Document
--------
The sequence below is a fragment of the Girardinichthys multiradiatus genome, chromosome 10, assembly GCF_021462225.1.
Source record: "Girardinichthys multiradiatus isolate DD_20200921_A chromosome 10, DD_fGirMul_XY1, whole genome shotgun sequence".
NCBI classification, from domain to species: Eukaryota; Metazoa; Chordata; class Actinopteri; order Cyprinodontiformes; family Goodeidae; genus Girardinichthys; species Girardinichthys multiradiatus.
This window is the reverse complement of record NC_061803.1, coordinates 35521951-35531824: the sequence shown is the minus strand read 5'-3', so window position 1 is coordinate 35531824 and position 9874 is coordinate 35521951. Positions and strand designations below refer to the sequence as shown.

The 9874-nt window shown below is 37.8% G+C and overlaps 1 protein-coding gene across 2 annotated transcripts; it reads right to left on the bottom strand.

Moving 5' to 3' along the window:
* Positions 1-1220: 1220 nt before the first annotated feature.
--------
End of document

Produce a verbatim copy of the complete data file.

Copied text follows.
The sequence below is a fragment of the Girardinichthys multiradiatus genome, chromosome 10, assembly GCF_021462225.1.
Source record: "Girardinichthys multiradiatus isolate DD_20200921_A chromosome 10, DD_fGirMul_XY1, whole genome shotgun sequence".
NCBI classification, from domain to species: Eukaryota; Metazoa; Chordata; class Actinopteri; order Cyprinodontiformes; family Goodeidae; genus Girardinichthys; species Girardinichthys multiradiatus.
This window is the reverse complement of record NC_061803.1, coordinates 35521951-35531824: the sequence shown is the minus strand read 5'-3', so window position 1 is coordinate 35531824 and position 9874 is coordinate 35521951. Positions and strand designations below refer to the sequence as shown.

The 9874-nt window shown below is 37.8% G+C and overlaps 1 protein-coding gene across 2 annotated transcripts; it reads right to left on the bottom strand.

Moving 5' to 3' along the window:
* Positions 1-1220: 1220 nt before the first annotated feature.